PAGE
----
Standard currency to keep record
To keep record of our Thailand and Cambodia backpacking costs, we decided to use the Thai baht since we were starting off in Thailand. When traveling, we tend to “think in South Africa Rands” while spending Thai Baht. Once we crossed the border to Cambodia, we were sometimes spending US Dollars and sometimes Cambodian Riel. Then you buy in USD and receive small change in Riel. This can all get quite confusing, so it is best to standardize all record keeping back to one currency. Also, setting online booking pages’ currencies to the chosen currency helps too.
The application I used on my android phone was an exchange rates currency convertor that I liked and can be downloaded from the app store. It can also be used without an internet connection using the last conversion rates that it saved when a connection was available. You can select all the currencies you want on one screen, so that you can see your spend converted into your home currency as well as chosen others all at once. Also great for checking your change quickly when, for example your spending in Dollars & getting change in Riel.
Recording Thailand and Cambodia backpacking costs for 43 days
To keep track of our Thailand and Cambodia backpacking costs while on the road, we used a free app called “Expense Manager”. This app makes it fairly fast & easy to input travel costs on an Android device. There are different categories as well as sub categories that you can create as you wish. It also has a few summaries, graphs and other useful budgeting report features. You can also save the expenses from phone to a laptop or email the csv sheet to yourself to later format as you wish. Here is the link: Expense Manager
Having the right apps on your phone and being familiar with how they work is invaluable. We used a handful of resources that made life so much easier when traveling. Not sure how we would have managed without these. Check out our resources page for more useful apps that new travelers will find easy to use and are the basics we required.
Here are our summarized costs for 43 days:
Accomodation: 33930 Baht, $980
Transportation: 15129 Baht, $437.51
Restaurant meals: 8785 Baht, $253.48
Snack meals: 2270 Baht, $65.57
Take out meals: 3697 Baht, $106.66
Groceries & other: 1573 Baht, $45.40
Drinks: 10212 Baht, $295.16
Tours: 5192 Baht, $149.80
Miscellaneous 6022 Baht, $173.77
Personal clothing: 2629 Baht, $75.99
Personal care: 4045 Baht, $116.86
Total: 93489 Baht, $2700
This is a daily average of 2174 Baht/$62.80 per couple per day (857 ZAR)
(Compare this with our costs for our 2015 trip)
Opportunities for savings.
It would not be accurate to divide this by 2 to try and get to a cost per person, as obviously the single traveler would need to budget for more than when with a partner & sharing many costs such as accommodation & motorcycle for example. It’s fair to say that we stayed in rather luxurious accommodation, so could have saved quite a bit there. We also traveled fairly large distances from Bangkok to South Cambodia, back up to North Cambodia, back to Bangkok, to South Thailand, as well as a few islands. So where we could have saved on those, we could have spent more on tours & experiences for example. Restaurant meals are also fairly pricey compared with food bought from street vendors & markets.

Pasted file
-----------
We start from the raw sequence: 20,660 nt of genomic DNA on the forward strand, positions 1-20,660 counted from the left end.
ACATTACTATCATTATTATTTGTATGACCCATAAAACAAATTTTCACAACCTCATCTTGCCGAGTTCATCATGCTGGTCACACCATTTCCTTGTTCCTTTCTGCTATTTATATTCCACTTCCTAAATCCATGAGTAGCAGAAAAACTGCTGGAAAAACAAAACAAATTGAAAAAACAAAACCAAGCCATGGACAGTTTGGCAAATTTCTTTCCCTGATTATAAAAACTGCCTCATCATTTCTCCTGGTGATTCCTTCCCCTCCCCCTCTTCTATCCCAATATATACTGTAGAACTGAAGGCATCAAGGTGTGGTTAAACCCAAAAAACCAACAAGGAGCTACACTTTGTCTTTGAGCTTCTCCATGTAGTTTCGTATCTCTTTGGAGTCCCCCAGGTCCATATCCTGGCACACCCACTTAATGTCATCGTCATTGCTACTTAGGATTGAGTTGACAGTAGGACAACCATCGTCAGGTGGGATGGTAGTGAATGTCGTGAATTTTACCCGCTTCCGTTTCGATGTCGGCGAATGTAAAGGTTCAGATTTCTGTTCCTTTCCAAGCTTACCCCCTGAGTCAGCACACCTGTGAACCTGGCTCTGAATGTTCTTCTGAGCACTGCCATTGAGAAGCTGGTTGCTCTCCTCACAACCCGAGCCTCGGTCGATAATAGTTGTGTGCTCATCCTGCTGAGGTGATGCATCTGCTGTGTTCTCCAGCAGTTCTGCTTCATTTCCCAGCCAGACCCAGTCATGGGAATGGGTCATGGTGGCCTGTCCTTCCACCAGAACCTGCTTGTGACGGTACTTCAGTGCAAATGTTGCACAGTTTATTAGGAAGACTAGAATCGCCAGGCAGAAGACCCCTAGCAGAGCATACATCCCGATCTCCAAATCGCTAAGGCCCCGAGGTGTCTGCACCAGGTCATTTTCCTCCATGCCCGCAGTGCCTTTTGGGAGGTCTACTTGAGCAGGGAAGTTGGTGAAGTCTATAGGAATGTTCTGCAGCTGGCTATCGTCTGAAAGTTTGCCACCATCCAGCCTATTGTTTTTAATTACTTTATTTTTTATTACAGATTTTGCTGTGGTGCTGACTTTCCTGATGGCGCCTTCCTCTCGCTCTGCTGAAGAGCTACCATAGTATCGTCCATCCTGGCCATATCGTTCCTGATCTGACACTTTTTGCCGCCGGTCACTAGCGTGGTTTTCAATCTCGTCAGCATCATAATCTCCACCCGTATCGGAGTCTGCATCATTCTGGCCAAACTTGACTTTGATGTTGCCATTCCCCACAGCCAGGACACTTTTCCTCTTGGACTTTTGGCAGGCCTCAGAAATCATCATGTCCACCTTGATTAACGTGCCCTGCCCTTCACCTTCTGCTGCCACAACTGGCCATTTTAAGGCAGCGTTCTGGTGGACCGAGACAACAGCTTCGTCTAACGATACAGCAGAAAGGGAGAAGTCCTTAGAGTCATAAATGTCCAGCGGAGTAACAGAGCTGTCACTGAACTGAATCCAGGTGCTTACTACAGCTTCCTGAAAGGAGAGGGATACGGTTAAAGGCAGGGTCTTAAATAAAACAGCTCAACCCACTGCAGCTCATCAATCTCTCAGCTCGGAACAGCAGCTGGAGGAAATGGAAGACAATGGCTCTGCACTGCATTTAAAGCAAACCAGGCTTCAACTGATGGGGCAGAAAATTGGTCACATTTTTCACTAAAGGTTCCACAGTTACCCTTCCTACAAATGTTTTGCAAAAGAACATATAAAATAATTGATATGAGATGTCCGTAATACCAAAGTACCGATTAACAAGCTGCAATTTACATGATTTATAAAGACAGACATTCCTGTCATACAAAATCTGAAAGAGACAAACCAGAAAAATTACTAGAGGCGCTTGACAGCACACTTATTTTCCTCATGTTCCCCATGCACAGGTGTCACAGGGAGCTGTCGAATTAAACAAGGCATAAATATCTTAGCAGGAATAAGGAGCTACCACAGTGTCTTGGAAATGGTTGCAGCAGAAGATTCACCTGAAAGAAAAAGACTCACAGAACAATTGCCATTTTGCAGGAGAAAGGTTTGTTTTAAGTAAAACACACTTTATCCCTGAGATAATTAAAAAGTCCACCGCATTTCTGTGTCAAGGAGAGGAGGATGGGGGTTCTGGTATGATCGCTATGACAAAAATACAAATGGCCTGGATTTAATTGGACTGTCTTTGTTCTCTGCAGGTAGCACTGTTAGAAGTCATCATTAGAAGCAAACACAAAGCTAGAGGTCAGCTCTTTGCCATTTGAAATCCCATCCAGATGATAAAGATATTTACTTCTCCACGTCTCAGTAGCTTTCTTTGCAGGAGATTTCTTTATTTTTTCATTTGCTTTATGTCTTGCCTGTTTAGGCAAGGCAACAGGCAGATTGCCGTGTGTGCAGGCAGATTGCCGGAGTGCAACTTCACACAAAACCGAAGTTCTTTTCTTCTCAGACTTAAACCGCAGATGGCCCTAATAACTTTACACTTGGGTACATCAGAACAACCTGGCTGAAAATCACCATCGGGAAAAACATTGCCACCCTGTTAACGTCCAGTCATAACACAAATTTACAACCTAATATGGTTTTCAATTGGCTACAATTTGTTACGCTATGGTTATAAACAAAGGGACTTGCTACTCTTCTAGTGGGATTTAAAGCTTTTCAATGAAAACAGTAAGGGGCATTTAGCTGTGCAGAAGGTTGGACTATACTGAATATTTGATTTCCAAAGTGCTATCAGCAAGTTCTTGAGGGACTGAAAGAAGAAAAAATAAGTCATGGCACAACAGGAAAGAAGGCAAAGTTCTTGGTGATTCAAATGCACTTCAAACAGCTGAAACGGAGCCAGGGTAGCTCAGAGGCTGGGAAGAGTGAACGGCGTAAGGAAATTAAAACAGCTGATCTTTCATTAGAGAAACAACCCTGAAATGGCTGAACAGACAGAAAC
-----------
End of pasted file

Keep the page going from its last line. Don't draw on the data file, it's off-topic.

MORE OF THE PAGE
Knowing WHAT you spend, helps you to know HOW to cut costs
Whatever the case may be, we could have spent way less, or way more, but this is only our 2nd trip abroad, and we are getting way better at traveling further, for longer at a budget cost. This is especially true for travelers of our age. Being midlife backpackers, we have seen that we do not need to spend a fortune on holidays. We needed to keep a close watch on our Thailand and Cambodia backpacking costs. What we have also notice, is that a lot of young backpackers seem to be a lot more gullible and likely to spend more than they should. Getting conned into expensive transport options like tuk-tuks & taxis, or whether wasting money drinking from expensive bars and eating western style food. Young backpackers often seemed to be spending way more extravagantly they we were. I suspect many of them are merely spoiled kids traveling the world on funds that wealthy parents provide.
Of course, with age comes the wisdom of knowing the value of hard earned wages, and keeping those in check and stretching your funds. The main thing though is keeping record, as if you don’t know where the money is going, there is not much opportunity for cutting cost. We improved our budgeting with our Thailand and Cambodia backpacking costs in 2016.
Detailed breakdown of our Thailand backpacking expenditure:
For a complete breakdown of our day to day expenses, have a look at the detailed pdf document by clicking & opening the following link. We hope this is of value to you: